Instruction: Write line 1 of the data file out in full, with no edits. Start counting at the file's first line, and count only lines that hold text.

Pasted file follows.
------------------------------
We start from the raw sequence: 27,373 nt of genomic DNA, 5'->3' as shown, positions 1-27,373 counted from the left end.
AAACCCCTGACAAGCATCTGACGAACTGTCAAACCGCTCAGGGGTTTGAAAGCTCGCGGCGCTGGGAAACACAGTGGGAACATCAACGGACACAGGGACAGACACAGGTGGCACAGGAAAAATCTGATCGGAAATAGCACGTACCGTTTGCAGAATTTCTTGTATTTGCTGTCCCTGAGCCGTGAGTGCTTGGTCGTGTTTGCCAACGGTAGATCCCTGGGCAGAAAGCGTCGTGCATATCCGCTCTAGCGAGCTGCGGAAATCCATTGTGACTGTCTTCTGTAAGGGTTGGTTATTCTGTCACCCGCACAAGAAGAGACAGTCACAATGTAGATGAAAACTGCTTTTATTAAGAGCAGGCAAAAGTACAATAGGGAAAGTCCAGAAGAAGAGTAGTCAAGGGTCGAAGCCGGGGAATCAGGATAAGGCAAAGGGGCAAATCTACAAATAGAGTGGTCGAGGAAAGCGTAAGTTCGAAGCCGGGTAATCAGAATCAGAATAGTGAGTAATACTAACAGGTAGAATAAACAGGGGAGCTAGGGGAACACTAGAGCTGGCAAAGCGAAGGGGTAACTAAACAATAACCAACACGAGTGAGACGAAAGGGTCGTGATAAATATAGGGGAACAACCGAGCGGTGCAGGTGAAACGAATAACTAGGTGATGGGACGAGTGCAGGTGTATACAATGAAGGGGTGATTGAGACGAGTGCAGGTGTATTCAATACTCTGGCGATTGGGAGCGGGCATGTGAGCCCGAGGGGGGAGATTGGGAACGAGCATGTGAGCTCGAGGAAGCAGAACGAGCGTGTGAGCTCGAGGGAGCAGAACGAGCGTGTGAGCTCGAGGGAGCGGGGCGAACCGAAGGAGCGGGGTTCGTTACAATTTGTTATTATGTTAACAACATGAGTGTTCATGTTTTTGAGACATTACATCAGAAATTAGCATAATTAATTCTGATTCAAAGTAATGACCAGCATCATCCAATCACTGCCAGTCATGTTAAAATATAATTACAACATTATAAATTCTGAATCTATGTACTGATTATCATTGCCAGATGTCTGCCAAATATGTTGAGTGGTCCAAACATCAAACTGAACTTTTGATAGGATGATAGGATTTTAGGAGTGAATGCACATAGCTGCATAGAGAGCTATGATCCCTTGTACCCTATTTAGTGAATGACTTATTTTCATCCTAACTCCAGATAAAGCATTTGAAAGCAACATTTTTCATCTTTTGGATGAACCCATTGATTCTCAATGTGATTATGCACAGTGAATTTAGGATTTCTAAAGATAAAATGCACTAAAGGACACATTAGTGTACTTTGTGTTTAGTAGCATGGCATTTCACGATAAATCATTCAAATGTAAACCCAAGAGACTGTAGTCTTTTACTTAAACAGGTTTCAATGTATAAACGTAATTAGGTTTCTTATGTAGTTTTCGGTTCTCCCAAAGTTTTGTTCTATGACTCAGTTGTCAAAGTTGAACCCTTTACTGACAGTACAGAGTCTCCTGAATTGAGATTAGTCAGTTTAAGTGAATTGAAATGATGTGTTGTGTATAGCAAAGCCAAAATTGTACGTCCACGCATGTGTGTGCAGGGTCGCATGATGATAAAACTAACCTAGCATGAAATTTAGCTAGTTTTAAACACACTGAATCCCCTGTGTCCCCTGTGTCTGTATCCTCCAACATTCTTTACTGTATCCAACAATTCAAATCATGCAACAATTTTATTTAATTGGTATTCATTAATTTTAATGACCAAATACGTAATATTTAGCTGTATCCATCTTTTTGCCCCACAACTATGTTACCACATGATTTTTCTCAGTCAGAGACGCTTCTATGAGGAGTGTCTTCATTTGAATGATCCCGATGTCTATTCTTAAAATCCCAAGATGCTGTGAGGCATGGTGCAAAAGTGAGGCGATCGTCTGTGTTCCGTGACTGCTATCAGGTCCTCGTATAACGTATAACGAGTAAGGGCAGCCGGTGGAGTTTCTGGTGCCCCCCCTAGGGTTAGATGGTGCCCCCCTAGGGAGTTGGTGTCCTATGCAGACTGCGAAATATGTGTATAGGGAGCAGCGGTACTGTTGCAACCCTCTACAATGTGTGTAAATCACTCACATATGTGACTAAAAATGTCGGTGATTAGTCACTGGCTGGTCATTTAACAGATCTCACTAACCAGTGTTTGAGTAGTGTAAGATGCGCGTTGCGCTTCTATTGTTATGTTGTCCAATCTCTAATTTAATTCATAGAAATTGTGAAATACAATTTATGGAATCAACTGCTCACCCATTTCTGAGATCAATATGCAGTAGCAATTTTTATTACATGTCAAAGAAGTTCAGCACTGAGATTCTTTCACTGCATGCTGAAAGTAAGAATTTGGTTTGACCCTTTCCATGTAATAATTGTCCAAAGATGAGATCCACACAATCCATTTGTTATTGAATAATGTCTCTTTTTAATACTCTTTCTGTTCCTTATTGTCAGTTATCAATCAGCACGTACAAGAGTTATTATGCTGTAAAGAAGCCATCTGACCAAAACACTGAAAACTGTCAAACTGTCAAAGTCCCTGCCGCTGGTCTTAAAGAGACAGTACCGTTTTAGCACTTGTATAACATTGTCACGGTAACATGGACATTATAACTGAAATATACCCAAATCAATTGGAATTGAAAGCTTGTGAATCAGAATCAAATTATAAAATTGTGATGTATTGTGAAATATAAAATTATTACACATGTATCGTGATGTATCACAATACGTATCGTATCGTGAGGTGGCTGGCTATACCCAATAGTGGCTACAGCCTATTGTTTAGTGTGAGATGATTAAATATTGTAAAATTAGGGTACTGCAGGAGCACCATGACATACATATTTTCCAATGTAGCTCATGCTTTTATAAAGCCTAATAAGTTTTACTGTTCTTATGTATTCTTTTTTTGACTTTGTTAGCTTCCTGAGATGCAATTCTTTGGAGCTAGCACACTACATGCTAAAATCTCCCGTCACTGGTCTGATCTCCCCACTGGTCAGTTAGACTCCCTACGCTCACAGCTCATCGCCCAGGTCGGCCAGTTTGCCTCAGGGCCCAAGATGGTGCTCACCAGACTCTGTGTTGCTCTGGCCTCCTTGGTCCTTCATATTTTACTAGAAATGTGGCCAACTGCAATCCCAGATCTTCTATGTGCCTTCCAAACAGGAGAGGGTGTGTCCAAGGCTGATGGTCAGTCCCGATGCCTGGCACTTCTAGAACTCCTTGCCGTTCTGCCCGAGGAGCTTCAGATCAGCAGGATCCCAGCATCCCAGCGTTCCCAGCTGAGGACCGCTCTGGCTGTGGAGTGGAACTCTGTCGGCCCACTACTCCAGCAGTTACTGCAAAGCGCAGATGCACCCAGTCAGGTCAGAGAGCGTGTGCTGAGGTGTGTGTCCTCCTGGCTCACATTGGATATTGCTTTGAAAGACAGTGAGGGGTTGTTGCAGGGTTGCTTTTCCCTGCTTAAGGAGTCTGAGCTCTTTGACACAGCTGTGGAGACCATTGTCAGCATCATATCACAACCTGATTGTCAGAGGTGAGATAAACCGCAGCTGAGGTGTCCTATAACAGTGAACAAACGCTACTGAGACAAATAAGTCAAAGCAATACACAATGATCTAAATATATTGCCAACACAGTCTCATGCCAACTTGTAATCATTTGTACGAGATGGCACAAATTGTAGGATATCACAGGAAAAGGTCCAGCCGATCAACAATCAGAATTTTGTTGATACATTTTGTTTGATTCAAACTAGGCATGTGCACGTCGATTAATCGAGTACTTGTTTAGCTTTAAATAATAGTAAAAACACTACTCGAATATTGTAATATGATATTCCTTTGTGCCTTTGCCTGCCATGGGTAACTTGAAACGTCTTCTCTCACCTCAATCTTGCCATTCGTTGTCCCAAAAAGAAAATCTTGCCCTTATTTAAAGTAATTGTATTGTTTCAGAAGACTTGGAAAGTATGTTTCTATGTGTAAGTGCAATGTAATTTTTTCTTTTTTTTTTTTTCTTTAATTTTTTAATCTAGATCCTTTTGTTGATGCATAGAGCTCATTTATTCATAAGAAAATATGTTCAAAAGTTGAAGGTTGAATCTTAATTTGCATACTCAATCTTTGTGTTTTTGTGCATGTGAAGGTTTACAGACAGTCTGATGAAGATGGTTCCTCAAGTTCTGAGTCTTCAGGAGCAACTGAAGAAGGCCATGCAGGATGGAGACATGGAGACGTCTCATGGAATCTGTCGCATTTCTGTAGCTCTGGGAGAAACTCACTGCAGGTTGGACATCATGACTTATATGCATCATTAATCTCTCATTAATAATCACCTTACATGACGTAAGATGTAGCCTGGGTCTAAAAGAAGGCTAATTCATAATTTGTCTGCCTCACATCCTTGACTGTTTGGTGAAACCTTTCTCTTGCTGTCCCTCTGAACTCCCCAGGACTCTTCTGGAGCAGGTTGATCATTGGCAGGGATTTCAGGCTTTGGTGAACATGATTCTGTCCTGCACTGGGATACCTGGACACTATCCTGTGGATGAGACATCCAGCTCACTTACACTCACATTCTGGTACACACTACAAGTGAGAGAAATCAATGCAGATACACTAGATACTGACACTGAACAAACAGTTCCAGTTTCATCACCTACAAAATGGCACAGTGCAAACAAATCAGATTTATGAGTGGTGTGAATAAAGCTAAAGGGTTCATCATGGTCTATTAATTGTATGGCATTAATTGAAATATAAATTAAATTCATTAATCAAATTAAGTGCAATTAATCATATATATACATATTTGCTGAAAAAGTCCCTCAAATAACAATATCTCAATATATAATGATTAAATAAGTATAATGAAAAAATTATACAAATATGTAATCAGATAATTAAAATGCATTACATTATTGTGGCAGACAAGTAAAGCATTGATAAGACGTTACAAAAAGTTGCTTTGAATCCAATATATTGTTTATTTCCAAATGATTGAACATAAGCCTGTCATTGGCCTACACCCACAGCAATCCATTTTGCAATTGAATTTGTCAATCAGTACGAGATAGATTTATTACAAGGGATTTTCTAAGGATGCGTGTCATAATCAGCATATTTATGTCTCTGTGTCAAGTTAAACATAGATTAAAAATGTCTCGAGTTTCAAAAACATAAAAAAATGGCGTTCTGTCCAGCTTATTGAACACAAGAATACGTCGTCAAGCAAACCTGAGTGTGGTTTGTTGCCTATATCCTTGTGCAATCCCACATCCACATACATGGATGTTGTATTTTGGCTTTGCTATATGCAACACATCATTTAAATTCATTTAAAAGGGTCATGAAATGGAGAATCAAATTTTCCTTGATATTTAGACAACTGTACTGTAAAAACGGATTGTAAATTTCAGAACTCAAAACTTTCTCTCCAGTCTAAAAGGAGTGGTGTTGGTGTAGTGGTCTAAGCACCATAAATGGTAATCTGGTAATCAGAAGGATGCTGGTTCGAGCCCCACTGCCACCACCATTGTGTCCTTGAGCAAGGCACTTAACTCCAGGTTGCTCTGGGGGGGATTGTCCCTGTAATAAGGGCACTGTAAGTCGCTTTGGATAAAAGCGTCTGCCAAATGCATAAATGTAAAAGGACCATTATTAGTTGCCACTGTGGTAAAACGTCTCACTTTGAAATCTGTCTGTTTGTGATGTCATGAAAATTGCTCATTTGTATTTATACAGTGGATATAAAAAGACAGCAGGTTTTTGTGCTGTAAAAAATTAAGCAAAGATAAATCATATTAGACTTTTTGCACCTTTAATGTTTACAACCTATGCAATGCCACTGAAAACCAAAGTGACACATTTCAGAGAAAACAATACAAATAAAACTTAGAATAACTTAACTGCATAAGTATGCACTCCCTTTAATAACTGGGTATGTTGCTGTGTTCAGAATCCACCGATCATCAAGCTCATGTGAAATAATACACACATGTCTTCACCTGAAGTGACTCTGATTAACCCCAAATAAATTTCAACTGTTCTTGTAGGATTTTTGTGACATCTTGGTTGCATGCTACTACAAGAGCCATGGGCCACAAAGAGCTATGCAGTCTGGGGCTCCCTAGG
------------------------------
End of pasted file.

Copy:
We start from the raw sequence: 27,373 nt of genomic DNA, 5'->3' as shown, positions 1-27,373 counted from the left end.